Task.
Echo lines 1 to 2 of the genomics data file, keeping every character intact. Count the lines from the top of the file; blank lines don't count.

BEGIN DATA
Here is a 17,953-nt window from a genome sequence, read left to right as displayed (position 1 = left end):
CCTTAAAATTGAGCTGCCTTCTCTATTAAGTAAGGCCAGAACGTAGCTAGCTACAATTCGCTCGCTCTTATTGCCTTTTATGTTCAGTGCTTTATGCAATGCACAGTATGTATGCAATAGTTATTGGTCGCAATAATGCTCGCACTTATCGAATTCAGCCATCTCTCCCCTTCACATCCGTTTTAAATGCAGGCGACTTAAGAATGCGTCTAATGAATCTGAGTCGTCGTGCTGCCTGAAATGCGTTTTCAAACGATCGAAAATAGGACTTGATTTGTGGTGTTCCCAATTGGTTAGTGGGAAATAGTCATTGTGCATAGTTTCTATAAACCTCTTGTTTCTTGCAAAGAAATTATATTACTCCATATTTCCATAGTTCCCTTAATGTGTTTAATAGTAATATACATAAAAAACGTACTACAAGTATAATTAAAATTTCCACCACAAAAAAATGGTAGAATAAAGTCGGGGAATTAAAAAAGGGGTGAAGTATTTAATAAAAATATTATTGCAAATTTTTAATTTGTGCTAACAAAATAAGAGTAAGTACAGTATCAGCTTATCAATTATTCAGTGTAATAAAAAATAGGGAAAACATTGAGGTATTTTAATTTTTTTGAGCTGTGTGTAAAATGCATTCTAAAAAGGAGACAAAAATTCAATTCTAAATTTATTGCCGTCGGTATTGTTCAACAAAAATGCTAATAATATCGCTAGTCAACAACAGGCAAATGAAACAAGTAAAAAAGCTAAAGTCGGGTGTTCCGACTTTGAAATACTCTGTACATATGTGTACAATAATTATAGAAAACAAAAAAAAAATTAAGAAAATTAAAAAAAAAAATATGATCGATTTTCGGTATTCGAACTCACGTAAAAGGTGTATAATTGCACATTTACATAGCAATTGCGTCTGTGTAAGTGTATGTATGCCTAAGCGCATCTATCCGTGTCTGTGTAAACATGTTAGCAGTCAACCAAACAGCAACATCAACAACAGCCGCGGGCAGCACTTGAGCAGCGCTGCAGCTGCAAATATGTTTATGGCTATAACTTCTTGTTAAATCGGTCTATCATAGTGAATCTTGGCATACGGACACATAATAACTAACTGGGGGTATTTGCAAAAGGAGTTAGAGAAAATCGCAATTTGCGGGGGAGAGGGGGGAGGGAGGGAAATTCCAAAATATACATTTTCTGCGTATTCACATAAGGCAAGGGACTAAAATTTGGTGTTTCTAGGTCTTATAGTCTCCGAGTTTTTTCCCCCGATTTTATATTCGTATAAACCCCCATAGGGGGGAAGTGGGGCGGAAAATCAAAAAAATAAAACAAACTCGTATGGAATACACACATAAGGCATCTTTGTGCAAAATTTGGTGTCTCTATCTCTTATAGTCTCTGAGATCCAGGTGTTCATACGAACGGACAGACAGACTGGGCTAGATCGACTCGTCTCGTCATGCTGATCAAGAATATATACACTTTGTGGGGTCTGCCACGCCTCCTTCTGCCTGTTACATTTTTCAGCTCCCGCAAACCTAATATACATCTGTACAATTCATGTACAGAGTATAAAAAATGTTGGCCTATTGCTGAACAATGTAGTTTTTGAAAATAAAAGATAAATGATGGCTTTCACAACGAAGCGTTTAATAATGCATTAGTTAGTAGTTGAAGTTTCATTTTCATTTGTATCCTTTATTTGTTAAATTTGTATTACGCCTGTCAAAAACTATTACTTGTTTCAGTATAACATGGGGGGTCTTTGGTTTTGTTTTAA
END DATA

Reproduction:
Here is a 17,953-nt window from a genome sequence, read left to right as displayed (position 1 = left end):
CCTTAAAATTGAGCTGCCTTCTCTATTAAGTAAGGCCAGAACGTAGCTAGCTACAATTCGCTCGCTCTTATTGCCTTTTATGTTCAGTGCTTTATGCAATGCACAGTATGTATGCAATAGTTATTGGTCGCAATAATGCTCGCACTTATCGAATTCAGCCATCTCTCCCCTTCACATCCGTTTTAAATGCAGGCGACTTAAGAATGCGTCTAATGAATCTGAGTCGTCGTGCTGCCTGAAATGCGTTTTCAAACGATCGAAAATAGGACTTGATTTGTGGTGTTCCCAATTGGTTAGTGGGAAATAGTCATTGTGCATAGTTTCTATAAACCTCTTGTTTCTTGCAAAGAAATTATATTACTCCATATTTCCATAGTTCCCTTAATGTGTTTAATAGTAATATACATAAAAAACGTACTACAAGTATAATTAAAATTTCCACCACAAAAAAATGGTAGAATAAAGTCGGGGAATTAAAAAAGGGGTGAAGTATTTAATAAAAATATTATTGCAAATTTTTAATTTGTGCTAACAAAATAAGAGTAAGTACAGTATCAGCTTATCAATTATTCAGTGTAATAAAAAATAGGGAAAACATTGAGGTATTTTAATTTTTTTGAGCTGTGTGTAAAATGCATTCTAAAAAGGAGACAAAAATTCAATTCTAAATTTATTGCCGTCGGTATTGTTCAACAAAAATGCTAATAATATCGCTAGTCAACAACAGGCAAATGAAACAAGTAAAAAAGCTAAAGTCGGGTGTTCCGACTTTGAAATACTCTGTACATATGTGTACAATAATTATAGAAAACAAAAAAAAAATTAAGAAAATTAAAAAAAAAAATATGATCGATTTTCGGTATTCGAACTCACGTAAAAGGTGTATAATTGCACATTTACATAGCAATTGCGTCTGTGTAAGTGTATGTATGCCTAAGCGCATCTATCCGTGTCTGTGTAAACATGTTAGCAGTCAACCAAACAGCAACATCAACAACAGCCGCGGGCAGCACTTGAGCAGCGCTGCAGCTGCAAATATGTTTATGGCTATAACTTCTTGTTAAATCGGTCTATCATAGTGAATCTTGGCATACGGACACATAATAACTAACTGGGGGTATTTGCAAAAGGAGTTAGAGAAAATCGCAATTTGCGGGGGAGAGGGGGGAGGGAGGGAAATTCCAAAATATACATTTTCTGCGTATTCACATAAGGCAAGGGACTAAAATTTGGTGTTTCTAGGTCTTATAGTCTCCGAGTTTTTTCCCCCGATTTTATATTCGTATAAACCCCCATAGGGGGGAAGTGGGGCGGAAAATCAAAAAAATAAAACAAACTCGTATGGAATACACACATAAGGCATCTTTGTGCAAAATTTGGTGTCTCTATCTCTTATAGTCTCTGAGATCCAGGTGTTCATACGAACGGACAGACAGACTGGGCTAGATCGACTCGTCTCGTCATGCTGATCAAGAATATATACACTTTGTGGGGTCTGCCACGCCTCCTTCTGCCTGTTACATTTTTCAGCTCCCGCAAACCTAATATACATCTGTACAATTCATGTACAGAGTATAAAAAATGTTGGCCTATTGCTGAACAATGTAGTTTTTGAAAATAAAAGATAAATGATGGCTTTCACAACGAAGCGTTTAATAATGCATTAGTTAGTAGTTGAAGTTTCATTTTCATTTGTATCCTTTATTTGTTAAATTTGTATTACGCCTGTCAAAAACTATTACTTGTTTCAGTATAACATGGGGGGTCTTTGGTTTTGTTTTAA